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years in prison on a gambling conviction. Although he was free on bond at the time of the alleged meeting, he denied in a committee interview ever meeting with Ray. DiLeo, a practicing physician in a New Orleans suburb, had a record for such minor offenses as disturbing the peace, resisting arrest, and assault. When questioned by the committee, he maintained that he never had heard of the Provincial Motel but admitted he was familiar with the Town & Country Motel where he had stayed once 20 years earlier. He stated that he had never met or spoken with Ray or Marcello. Salvadore La Charda, formerly Chief Juvenile Probation Officer in the St. Bernard Parish Sheriff's Office, committed suicide in June 1968. He had no criminal record. DiLeo and DiPiazza were unable to account for their whereabouts on December 17 through 19, 1968.

A review of the Provincial Motel records indicated that the persons named by Sartor had not registered at the motel while Ray was there. Town & Country records were no longer available. Both Charles Stein and Carlos Marcello told the committee they knew of no such meeting with Ray or the others.

In this manuscript, Sartor named two sources of his information. Carlton Pecot, the first Black police officer in New Orleans and the director of a Federal education program aiding minority students in 1978, appeared to be the primary source of Sartor's New Orleans information. When questioned under oath by the committee with regard to Sartor's reliability and the accuracy of his notes, Pecot claimed, however, that he was unfamiliar with most of the facts and statements in Sartor's manuscript. Pecot did recall meeting with Sartor five to eight times to assist with his investigation of relevant leads in the King case.

Robert Lyons, another purported Sartor source, told the FBI in 1968 that Sartor had attributed false information to him that in reality originated with Sartor.

The committee found no support for Sartor's contention that Ray met with persons involved in organized crime in New Orleans before the assassination. 1

Endnotes to this segment of the Report reference a "Manuscript of William Sartor (MLK document 110334)" as well as an "Interview of Dr. Lucas A. DiLeo, Feb. 22, 1978, House Select Committee on Assassinations (MLK document 260205)." Unlike the Report, however, which is freely available, the "Manuscript" and the "Interview" (along with all other background documents) have been sealed by congressional order until the year 2029.

For some, the Report fulfilled its mandate to be "full and complete"; for others, it raised as many questions as it answered. A member of the latter camp, David E. Scheim, wrote and in 1983 had published Contract on America, described by its jacket as "an explosive, authoritative expose of organized crime's brazen assault on the American political process." More specifically, Contract on America touts itself as presenting "hard evidence confirming long-suspected Mob culpability" in the assassinations of Kennedy and King. The only edition of this self-described expose relevant here was published in 1988 by Shapolsky Publishers and republished, in paperback, by Kensington Publishing the following year.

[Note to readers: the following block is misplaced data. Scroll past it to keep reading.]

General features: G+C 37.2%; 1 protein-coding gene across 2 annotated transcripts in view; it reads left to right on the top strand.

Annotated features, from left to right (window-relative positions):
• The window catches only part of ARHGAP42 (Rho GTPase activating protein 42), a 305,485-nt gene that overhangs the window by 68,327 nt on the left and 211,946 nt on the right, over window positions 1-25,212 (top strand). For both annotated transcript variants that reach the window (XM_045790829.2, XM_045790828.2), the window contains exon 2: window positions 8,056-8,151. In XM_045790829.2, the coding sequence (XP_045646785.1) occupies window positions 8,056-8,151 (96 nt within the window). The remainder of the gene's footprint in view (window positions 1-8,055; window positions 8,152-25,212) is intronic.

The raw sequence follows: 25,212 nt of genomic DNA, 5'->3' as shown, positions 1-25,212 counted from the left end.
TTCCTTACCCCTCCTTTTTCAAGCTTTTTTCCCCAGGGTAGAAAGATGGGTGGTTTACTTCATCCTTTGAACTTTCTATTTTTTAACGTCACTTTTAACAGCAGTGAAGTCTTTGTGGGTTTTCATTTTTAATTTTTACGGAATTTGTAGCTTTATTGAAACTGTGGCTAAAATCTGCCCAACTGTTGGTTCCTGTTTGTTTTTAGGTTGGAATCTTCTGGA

In that edition, Scheim drew upon the Report to surmise that there was more to King's assassination than meets the undiscerning eye:

The trail of the King case did in fact lead into Marcello's turf. On December 15, 1967, less than four months before the Memphis shooting, Ray and another man, Charles Stein, took a car trip from California to New Orleans--the same city frequented by Oswald, Ruby, Ferrie and Brading in the months before the Kennedy assassination. According to the House Assassinations Committee, Ray took the "possibly sinister" trip with a specific and important objective, accomplished it rapidly, met with someone in New Orleans and received money on the

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trip. Ray himself admitted receiving $500 during this trip but provided a dubious account of how he obtained it. His brother John explained the apparent limit to Ray's candor:

If my brother did kill King he did it for a lot of money--he never did anything if it wasn't for money--and those who paid him wouldn't want him sitting in a courtroom telling everything he knows.

The underworld involvement of Ray's traveling companion, Charles Stein, provides a possible clue to Ray's contact in New Orleans. A 38-year-old former resident of that city, Stein had touched key bases there during his criminal career. In the mid-1950s, he worked at several bars in the French Quarter, including Marie's Lounge, where he managed and ran dice tables. In the early 1960s, he ran a prostitution ring that included his wife. During the same period, he was also reputedly involved in selling narcotics--a favorite Mafia activity in New Orleans, along with gambling and prostitution. Later, in 1974, Stein was...